|peter jay shippy|
Boolean Cocktails at Dawn
When I came home from work I found her print
On our bedroom wall
Like a Stone Age artist she must have blown
Ochre from her mouth
Over a bare hand held above our bed—
Tang and fear
I fill a tumbler from the blue gin
That came with our first set of furniture
At the office I have a Murphy bed
I will sleep there tonight
in its recess
Tang and fear
And when the sun rises I’ll grab my spear
And enjoin the hunt
I’ve never seen my partner eat one word.
Born God knows where she mutates
Phonemes. Are those traces of Toledo
In her castrated vowels? When she speaks
Into a walky-talky I hear Red Hook.
Once we drank too much, kissed and she whispered
Into my ear in English inflected
By the lower Rhine, “When spit freezes
Spiel kaputs.” I like licks
That come with cedilla rudders or infected
With umlauts. Our case began with numb kids
On spring break in Venice. Their corpses turned
The canal into milk. “Dead from moonstroke,
Or so it seems,” she said, as we lay
On our bellies atop a Mars-red mesa
In New Mexico, near Los Alamos.
“Let men burn stars,” I whispered to her
As a cluster of refugees moved across
The white sands. Into a bug she said:
“In Dallas, even the spelling of your name
Is a revelation to the prosecutor’s
Minister.” Discarded words on a paint-
Stained paper towel pointed us to Ottawa.
Our lives were saved when a stark breeze
Off the St. Lawrence stopped her from lighting
A cigarette. I made my fingers whisper—
Clam up—under the tranquil truck rubber
Rolling over cobblestones, delivering
Carcasses to the warehouses in Geek town.
When all was safe she used her tongue to crack
The padlock. I checked the wings for eyes.
In the middle of the counterfeiter’s loft
There was an enormous worktable
On wooden wheels, crammed with tubes of green paint,
Thesauruses, rhyming dictionaries,
A first edition Harmonium, a stray
Helmut Lang masque, a kung-fu mat,
And a Corbusier bottle filled
With robot wax. She had just begun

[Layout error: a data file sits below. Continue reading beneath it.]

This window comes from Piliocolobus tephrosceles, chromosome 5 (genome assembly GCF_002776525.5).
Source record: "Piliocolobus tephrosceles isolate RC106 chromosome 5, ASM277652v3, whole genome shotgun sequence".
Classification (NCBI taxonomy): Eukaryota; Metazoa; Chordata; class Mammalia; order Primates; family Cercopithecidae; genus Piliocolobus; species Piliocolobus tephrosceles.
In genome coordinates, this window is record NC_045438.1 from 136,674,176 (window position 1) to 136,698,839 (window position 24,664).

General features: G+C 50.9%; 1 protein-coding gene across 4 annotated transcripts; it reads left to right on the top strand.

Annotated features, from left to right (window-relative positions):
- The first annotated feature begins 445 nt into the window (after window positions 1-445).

To scrutinize the southeast corner
For that tell-tale signature when we were
Text-messaged the sad news from old Oslo
Where a second transvestite bishop
Had been found ill from a mutant virus
In her ink well. Before the airport
We shared three shots for Midsummer's Eve.
“My mother was the kind of woman
Who skimmed the long, arduous passages?
She just wanted to know people! Ugh. I left
That burg as soon as I was able to parse.”
It was rare for her to open up to me.
Her eyes were unembellished, like a lamb
In a reduction vat. It seemed the time
To reciprocate. “Yes,” I began, “I envy
The licentiousness of the Barcelonan,
The way he may enter a long sentence
With upside-down punctuation, purring
From the start which way his train runs.” Did she
Blush as the alarm rang? Soon after,
I began to forget who unsharpened first.
It could have been a glamorous belles-
Lettres copier who collapsed and died
In a cabana on a snowy beach
In Hokkaido or the language poet
Whose caffeinated retro beer was dosed
With the referential universe
In a Brooklyn hipsteria as a chanteuse
With hair like a chanterelle sang fado or
The quantum physicist from Nairobi
Who moved colons using light photons
And then went poof! We entered his lab
Just as Sol LeWitt’s mural team
Was exiting, yes, beaten by the artists
Once more. The walls looked like someone had yanked
Forensic tape off the tin roofs of Montmartre.
I cried. His oils suggested blood and flesh.
“In New York, you pay for the verbs,” she said.
“In Paris, you pay for the nouns.” That was that.
Reporters tracked him down to Havana
Where he was opening his newest casino.
LeWitt denied any wrongdoing,
“My lines are too broken to be pornographic.”
When Philip Morris offered me scads
Of money for a multi-book deal
With total syntactical freedom
And guaranteed sales of 190 million
In Shanxi Province, alone—I knew
We had been close. Once she sent a postcard
From Salzburg where she’s posing
As a librettist at the Mozartium.
“In championship opera,” she wrote,
“If the fans leave the stadium singing
Your words—they send you back to the bush leagues.”
I keep that card on my desk in China.
At dusk, my garden fills with parrots
Who sing me communiqués, then expire.
|peter jay shippy is
the author of two books, Thieves¹
Latin (Univ. of Iowa
Press) and Alphaville
(BlazeVOX Books). Rose
Metal Press will publish his book-length poem, How to Build the
Ghost in Your Attic in 2007. Newer poems can be found in The American Poetry Review, Cue, and Harvard Review, among others. He teaches at Emerson College.